Those who read the first part of this project last July probably already sent their hate mail, but for the rest of you, here's the deal. We're working on an inexpensive '05 Silverado W/T 1/2-ton that came with the fewest amount of options possible, and it'll stay simple. Oh, and it's a two-wheel drive.
After adding the essentials last month-a fire extinguisher, first-aid kit and tools-the Chevy was equipped with some products that greatly improved its performance. A Detroit Truetrac differential was installed, both to help make up for the lack of four-wheel drive and to keep the spunky 293ci V-8 from smoking the right rear tire at every stoplight.
And then there was the really controversial part. Begging to be replaced, the factory steel wheels and crummy stock tires were ditched in favor of not-exactly-cheap forged-aluminum Moab wheels, and (gulp) even milder Bridgestone tires. Well, those AmeriTrac tires wouldn't have had to beg for long-apparently they may not have lasted much past 20,000 miles anyway, even with a light right foot and frequent rotations. So, since the new tires and lighter wheels made a dramatic difference in ride and handling, they fell within the guidelines for this project: If something needs to be replaced or added, use quality parts rather than cheap ones since that approach tends to cost less in the long run.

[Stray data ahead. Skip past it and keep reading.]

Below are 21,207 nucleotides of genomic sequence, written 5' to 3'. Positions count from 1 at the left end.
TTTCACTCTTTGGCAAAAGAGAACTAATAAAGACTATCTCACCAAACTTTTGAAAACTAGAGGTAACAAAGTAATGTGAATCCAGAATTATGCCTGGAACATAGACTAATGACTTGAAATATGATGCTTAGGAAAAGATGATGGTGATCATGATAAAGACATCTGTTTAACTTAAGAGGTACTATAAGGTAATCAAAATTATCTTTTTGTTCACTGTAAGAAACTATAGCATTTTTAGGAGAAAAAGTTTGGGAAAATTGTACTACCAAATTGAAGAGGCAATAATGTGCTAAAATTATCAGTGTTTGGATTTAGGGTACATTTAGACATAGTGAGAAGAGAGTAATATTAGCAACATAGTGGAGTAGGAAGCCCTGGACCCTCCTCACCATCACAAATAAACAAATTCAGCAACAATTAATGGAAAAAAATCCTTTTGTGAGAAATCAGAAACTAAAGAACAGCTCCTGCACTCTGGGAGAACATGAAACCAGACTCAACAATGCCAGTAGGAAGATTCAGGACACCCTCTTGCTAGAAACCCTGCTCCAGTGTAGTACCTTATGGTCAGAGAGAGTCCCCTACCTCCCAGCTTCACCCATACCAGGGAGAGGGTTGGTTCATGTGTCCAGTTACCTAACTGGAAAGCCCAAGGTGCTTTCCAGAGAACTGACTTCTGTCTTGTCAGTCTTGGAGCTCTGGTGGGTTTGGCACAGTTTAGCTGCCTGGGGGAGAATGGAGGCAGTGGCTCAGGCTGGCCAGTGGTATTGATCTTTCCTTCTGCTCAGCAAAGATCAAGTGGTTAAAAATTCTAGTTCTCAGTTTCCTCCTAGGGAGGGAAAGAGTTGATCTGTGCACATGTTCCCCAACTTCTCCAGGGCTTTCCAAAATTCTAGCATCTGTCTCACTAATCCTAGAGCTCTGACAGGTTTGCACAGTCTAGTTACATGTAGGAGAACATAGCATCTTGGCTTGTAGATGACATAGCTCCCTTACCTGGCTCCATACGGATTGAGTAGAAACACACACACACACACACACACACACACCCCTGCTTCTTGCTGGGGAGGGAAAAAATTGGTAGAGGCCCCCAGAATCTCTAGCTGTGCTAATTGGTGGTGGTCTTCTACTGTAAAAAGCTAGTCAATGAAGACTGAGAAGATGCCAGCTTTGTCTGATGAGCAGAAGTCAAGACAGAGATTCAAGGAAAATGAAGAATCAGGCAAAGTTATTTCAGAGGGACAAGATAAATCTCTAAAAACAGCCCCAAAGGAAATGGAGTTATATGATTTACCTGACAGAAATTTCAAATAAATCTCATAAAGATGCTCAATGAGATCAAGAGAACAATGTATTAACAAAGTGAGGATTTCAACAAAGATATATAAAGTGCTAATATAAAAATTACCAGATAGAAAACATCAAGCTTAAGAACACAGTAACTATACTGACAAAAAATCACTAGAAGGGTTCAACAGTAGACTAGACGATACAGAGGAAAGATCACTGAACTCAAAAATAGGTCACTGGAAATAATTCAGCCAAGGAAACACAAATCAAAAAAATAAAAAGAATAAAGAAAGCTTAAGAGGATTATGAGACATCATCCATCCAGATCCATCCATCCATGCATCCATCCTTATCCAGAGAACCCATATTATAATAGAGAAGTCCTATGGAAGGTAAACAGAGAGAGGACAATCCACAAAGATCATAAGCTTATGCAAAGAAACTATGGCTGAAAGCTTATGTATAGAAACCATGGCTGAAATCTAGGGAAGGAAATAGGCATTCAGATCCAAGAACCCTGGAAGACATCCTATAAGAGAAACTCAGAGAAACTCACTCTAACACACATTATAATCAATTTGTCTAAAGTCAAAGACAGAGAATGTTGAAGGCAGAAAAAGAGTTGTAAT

Improved Negative Acceleration
Bringing this 4,460-pound pickup to a quick stop is a non-event, even with a base Silverado's rear drum brakes, but pulling a trailer makes it a whole different story. GM wisely requires trailer brakes for any load over 2,000 pounds, but also rates the 119-inch-wheelbase lightweight fit to pull a whopping 7,300 pounds (12,000 GCWR) with the receiver. Maybe it's because we've been towing with Crew Cabs for 25 years that the idea of hanging a sizable trailer behind something this short and light is less than appealing. Well, this little Chevy will still be used for towing, and with a long 8 percent grade by the homestead, trailer brakes are a must, even with only 1,500 pounds behind it.
Our lowly Silverado enjoyed a major image boost with the lighter and wider tires and wheels, but that was a side effect. Much more importantly, they made a dramatic difference in ride and handling. Other than that, there were no visual clues that anything happened since it left the dealer's lot, except that the billboard-sized "Chevrolet" lettering is absent from the tailgate. That's perfectly fine, since the idea is to improve the pickup's usefulness rather than make fashion statements.
Dreading to put transmissions, axles, or transfer cases onto the pristine paint in the bed, adding a Line-X spray-on liner allowed us to actually haul some junk in the bed rather than having to use a beat-up trailer. We also splurged on a $50 window tint job for the rear window to avoid some of the greenhouse effect, although doing it ourselves would've cost far less.